No Time To Die Projected For Bigger Int'l Opening Box Office Than F9

No Time To Die is projected to make $90 million overseas, which would be more than F9 debuted at earlier this year. No Time To Die is the 25th entry in the Bond franchise and the final film for Daniel Craig in the lead role. Directed by Cary Fukunaga, the film is meant to wrap up the Bond narrative that was begun in 2006's Casino Royale, the first entry for Craig. Aside from Casino Royale, Craig starred in 2008's Quantum of Solace, 2012's Skyfall, 2015's Spectre, and now No Time To Die.

Joining Craig in his final bow are Rami Malek, Ralph Fiennes, Jeffrey Wright, Naomie Harris, Léa Seydoux, Lashana Lynch, Ana de Armas, Billy Magnussen, Rory Kinnear, and Ben Whishaw, which finds Bond in retirement and drawn back into a mission to rescue a kidnapped scientist and confront a new global threat. While this is Craig's last outing, producers have said that they will wait until sometime in 2022 to begin the recasting process for the role, allowing the actor his victory lap before moving on. Craig is jumping directly into another franchise, once again playing Benoit Blanc for two more sequels to Rian Johnson's Knives Out franchise for Netflix.

Related: No Time To Die Could've Broken A Huge Bond Record (Before The Pandemic)

With No Time To Die premiering today in London, and reviews expected to start rolling in, early overseas projections are pegging the film at a $90 million opening, as per Deadline. That would be a good win for the long-delayed film and more than F9's $65 million debut earlier this year (it went on to gross more than $700 million overseas). The last Bond film, Spectre did $123 million, while 2012’s Skyfall clocked in at $109 million. The international box office for No Time To Die will kick off September 29th in Korea and add the UK, Brazil, Germany, Italy, Japan, Mexico and Spain through Friday, October 1st. Smaller markets also opening for the film, making a total of 50 for overseas box office. The US, Canada, and China are set to open No Time To Die on October 29th, which will surely help fill the franchise coffers, depending on interest, reviews, and pandemic trepidation for some viewers.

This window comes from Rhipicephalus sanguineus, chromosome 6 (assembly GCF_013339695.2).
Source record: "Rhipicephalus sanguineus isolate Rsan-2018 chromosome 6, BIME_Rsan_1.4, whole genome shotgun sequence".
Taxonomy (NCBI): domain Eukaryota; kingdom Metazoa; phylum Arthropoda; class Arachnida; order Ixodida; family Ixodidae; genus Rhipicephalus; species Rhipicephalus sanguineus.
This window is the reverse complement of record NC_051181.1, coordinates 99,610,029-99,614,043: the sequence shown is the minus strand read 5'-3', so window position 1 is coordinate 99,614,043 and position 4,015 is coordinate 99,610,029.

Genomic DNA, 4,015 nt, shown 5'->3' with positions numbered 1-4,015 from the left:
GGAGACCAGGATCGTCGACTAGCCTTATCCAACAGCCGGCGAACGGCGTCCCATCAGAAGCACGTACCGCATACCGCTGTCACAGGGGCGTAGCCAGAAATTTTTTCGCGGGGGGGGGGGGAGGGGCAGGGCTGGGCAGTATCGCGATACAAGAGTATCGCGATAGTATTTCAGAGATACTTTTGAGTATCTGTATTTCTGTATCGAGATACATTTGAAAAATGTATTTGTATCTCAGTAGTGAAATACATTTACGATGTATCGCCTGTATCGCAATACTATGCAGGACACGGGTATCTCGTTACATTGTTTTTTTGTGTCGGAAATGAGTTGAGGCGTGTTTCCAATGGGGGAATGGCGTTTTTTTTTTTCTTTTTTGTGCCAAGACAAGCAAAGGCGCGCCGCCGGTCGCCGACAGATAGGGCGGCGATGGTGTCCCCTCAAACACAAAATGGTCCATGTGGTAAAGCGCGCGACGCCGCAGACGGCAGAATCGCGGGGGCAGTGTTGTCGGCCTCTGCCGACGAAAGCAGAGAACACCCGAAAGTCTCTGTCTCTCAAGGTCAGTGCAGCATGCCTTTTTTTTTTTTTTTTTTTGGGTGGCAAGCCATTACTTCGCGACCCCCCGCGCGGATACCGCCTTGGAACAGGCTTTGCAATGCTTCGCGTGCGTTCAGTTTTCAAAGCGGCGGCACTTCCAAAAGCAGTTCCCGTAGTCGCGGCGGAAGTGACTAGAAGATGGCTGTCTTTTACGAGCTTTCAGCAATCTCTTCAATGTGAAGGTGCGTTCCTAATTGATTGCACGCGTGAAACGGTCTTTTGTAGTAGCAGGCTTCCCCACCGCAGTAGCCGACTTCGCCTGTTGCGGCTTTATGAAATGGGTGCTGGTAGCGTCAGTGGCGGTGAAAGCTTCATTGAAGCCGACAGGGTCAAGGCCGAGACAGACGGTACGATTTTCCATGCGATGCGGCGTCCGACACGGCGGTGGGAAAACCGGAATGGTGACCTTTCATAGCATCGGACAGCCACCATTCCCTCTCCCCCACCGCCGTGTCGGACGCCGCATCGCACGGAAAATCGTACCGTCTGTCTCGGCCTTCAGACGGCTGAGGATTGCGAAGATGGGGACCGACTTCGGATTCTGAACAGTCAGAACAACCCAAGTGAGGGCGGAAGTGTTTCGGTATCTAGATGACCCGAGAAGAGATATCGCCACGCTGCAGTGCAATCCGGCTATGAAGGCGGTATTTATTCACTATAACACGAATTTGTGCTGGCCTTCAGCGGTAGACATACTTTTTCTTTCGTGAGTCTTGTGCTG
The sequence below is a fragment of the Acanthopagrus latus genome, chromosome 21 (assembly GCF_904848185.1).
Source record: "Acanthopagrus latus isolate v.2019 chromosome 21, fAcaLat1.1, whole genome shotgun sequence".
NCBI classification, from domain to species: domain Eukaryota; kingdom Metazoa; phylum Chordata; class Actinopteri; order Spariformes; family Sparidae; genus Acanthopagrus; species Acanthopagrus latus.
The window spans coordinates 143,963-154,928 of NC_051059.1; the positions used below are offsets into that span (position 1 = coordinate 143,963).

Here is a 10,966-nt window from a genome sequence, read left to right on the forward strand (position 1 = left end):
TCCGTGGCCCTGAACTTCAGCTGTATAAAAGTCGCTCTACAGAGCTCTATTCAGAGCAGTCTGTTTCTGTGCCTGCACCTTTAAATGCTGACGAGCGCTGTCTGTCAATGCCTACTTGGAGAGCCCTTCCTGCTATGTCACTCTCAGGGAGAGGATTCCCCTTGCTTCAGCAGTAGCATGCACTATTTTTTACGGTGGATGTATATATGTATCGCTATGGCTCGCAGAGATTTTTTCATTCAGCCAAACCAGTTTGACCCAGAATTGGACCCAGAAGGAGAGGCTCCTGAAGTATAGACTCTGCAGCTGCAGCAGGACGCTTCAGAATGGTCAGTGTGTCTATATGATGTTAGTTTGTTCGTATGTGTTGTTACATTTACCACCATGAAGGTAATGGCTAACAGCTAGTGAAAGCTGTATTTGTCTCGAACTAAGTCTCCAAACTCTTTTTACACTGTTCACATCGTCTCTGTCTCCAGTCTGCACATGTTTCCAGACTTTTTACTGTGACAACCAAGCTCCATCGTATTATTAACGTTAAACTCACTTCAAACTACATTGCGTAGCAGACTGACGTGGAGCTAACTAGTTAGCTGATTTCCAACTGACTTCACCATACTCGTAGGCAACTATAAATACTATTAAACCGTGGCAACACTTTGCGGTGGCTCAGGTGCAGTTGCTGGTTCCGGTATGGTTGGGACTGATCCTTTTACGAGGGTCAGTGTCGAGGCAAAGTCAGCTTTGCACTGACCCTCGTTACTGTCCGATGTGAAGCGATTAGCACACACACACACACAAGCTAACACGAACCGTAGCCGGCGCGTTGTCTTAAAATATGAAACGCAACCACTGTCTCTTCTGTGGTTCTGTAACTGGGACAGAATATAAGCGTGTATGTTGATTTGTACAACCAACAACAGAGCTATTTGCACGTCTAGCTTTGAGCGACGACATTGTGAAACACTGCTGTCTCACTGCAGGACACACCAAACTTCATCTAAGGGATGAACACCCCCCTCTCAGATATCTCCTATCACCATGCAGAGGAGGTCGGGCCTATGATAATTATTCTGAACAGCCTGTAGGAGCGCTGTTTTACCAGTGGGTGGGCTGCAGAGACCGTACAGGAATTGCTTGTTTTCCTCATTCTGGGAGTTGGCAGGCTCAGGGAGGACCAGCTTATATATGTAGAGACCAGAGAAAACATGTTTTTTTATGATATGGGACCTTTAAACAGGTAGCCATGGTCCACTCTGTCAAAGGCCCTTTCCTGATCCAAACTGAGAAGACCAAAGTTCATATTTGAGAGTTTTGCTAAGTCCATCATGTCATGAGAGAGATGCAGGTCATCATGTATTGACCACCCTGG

With No Time To Die being the longest Bond film to date (clocking in at 2 hours, 40 minutes), it's possible that could affect final numbers, seeing as it will shorten the number of showtimes a bit. Reviews may dissuade some if they lean negative, but the Bond franchise also has a built-in audience, particularly for older crowds, and may not be as prevalent an issue if that's the case. $90 million would be a strong showing for the film; however, with so many factors at play, from pandemic to reviews to genuine interest, the numbers may shift higher or lower as projections adjust.

No Time To Die has had a long road getting to the big screen and this seems to be the final test for the film. After struggling with potential directors, filming delays, and then the drawn-out process of being the first film to flinch from theatrical release when the pandemic hit, No Time To Die is in a now-or-never place, and it's almost a relief that it's finally seeing the light of day (or light of a projector). For fans, the hype seems to have sustained throughout the delays and many will likely turn out just to see how Craig ends his run as the iconic character, which is a milestone in and of itself.

Next: What Would Bond 25 Be Like If Craig Had Left After Spectre?

Source: Deadline

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